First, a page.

Panellus serotinus (Persoon)
- Phylum – Basidiomycota
- Class: Agaricomycetes
- Order: Agaricales
- Family: Mycenaceae
- Genus: Panellus
- Species: serotinus
Panellus serotinus is considered a late fall oyster, growing October through December. In Japan it is a highly valuable mushroom called mukitake. It grows throughout the United States usually found growing on downed hardwood or conifer logs and overlapping. The cap is 3-10 cm wide and attached laterally and the margin is rolled inward. The cap was sticky when first picked, but dissipated later and looks like an oyster, hence the name. The coloring is dark brown, olive and green mixed with yellow and violet (Figure 1).
The gills are close and short. They are pale brownish color or yellowish and the stem is absent or short, lateral, thick that is joined by having grown together with velvety covering (Figure 2).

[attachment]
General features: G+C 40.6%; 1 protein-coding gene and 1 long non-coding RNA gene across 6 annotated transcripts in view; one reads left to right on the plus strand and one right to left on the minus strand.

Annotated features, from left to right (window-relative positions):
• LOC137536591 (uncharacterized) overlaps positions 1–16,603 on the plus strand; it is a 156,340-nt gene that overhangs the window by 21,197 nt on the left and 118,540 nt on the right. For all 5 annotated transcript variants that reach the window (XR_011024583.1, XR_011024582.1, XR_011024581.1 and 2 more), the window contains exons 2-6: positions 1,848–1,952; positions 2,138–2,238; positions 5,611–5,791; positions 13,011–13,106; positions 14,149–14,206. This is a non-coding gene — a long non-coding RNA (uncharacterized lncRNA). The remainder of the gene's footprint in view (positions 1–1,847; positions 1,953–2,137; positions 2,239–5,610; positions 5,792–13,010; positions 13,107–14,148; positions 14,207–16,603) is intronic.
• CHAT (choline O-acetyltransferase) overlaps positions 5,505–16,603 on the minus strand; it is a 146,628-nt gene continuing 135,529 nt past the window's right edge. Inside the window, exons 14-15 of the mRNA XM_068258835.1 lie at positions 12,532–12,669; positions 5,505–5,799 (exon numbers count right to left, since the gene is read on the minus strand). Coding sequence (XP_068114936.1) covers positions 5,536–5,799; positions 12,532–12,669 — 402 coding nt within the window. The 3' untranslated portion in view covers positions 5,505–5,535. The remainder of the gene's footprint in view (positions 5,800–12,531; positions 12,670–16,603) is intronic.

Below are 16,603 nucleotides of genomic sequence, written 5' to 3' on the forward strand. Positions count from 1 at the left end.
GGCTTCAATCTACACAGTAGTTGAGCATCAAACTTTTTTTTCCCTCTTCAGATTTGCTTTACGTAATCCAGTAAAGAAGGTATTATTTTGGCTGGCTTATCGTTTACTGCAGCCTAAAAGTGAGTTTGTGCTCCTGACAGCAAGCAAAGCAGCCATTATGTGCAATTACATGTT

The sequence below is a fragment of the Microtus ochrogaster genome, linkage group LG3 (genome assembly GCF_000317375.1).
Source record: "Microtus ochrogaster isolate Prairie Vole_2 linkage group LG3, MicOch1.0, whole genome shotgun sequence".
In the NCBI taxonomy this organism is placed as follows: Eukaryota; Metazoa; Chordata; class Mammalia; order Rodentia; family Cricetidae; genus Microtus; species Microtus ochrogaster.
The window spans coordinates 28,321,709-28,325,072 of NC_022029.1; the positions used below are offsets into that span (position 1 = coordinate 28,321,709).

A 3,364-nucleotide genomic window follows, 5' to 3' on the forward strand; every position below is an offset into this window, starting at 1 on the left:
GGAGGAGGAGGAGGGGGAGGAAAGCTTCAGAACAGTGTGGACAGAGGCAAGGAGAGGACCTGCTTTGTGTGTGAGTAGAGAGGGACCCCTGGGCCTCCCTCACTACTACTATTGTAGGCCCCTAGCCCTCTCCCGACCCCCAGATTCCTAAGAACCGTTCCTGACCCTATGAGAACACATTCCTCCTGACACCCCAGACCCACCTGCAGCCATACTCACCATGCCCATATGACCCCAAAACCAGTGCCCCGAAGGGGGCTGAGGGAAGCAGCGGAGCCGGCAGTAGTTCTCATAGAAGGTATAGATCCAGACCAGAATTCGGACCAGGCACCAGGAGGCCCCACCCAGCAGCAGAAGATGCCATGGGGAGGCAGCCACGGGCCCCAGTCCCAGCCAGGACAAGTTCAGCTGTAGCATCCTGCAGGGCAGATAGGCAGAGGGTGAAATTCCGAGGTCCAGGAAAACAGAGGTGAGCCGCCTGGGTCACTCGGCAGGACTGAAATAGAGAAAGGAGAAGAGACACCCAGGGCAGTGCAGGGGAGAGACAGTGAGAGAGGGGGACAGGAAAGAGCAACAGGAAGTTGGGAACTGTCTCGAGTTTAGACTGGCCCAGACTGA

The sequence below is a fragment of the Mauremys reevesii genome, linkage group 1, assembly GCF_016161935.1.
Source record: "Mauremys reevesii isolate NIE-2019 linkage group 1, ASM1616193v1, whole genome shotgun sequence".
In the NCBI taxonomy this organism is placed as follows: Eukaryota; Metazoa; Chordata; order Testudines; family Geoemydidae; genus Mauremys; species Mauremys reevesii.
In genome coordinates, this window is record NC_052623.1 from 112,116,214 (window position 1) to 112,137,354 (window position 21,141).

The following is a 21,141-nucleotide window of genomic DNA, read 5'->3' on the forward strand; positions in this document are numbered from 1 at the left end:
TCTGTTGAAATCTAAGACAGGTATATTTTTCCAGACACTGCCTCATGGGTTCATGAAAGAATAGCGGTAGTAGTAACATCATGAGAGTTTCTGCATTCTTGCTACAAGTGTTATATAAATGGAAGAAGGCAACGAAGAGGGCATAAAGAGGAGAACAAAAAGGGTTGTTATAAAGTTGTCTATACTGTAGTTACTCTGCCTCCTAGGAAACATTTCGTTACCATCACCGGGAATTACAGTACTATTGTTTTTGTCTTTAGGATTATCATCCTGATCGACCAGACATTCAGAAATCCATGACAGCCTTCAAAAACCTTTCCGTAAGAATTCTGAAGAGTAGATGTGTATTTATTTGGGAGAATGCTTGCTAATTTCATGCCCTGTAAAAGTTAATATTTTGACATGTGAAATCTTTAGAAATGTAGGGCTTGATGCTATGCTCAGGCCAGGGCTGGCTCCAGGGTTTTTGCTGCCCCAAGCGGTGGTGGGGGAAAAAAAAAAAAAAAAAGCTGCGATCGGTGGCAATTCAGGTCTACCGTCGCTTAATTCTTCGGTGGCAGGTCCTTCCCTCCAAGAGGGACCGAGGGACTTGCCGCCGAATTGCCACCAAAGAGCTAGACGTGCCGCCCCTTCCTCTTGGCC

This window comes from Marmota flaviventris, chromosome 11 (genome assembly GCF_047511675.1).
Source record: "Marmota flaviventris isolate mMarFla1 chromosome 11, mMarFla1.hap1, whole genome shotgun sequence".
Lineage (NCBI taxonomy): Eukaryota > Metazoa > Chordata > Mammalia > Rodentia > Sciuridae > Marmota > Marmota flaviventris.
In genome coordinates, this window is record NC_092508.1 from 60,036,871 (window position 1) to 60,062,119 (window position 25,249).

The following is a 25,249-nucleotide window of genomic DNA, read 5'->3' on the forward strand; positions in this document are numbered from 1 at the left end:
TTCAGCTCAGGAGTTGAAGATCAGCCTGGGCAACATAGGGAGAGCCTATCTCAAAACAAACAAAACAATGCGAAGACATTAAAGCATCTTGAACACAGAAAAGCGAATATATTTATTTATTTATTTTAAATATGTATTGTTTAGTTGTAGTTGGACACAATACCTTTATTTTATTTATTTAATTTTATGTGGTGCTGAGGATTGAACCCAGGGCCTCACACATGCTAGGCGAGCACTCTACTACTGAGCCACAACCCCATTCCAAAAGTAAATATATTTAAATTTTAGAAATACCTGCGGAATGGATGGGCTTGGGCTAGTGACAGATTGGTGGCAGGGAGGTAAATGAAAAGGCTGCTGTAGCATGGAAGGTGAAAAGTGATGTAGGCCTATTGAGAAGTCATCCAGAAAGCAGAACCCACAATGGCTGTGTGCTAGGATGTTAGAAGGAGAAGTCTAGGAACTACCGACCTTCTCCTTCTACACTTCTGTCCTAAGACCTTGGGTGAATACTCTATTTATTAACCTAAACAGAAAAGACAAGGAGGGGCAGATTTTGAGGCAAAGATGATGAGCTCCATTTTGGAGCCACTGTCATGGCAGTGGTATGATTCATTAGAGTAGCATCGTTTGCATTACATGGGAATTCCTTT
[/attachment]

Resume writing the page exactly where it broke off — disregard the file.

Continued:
There have been studies on Panellus serotinus in improving the liver in nonalcoholic fatty liver disease through the suppression of a protein in mice and other ongoing medicinal studies of this mushroom. It can be eaten but the mushroom must be cooked for a long time for it to be edible.
Spores are 3.5–5.5 x 0.75–1 µm and smooth. A couple drops of KOH and they are hyaline; with amyloid walls when immediately released or attached to basidia.
Baroni, Timothy J. (2017) Mushrooms of the Northeastern United States and Eastern Canada. Portland, Oregon. Timber Press. p.41.
Koji Nagao, Nao Inoue, Masashi Inafuku, Bungo Shirouchi, Takanori Morooka, Saori Nomura, Naoki Nagamori, Teruyoshi Yanagita. Mukitake mushroom (Panellus serotinus) alleviates nonalcoholic fatty liver disease through the suppression of monocyte chemoattractant protein 1 production in db/db mice. The Journal of Nutritional Biochemistry. Volume 21, Issue 5, May 2010, Pages 418-423.
Kuo, M. (2017, January). Panellus serotinus. Retrieved from the MushroomExpert.Com Web site: http://www.mushroomexpert.com/panellus_serotinus.html
By: Celeste Dmytryszyn12.14.18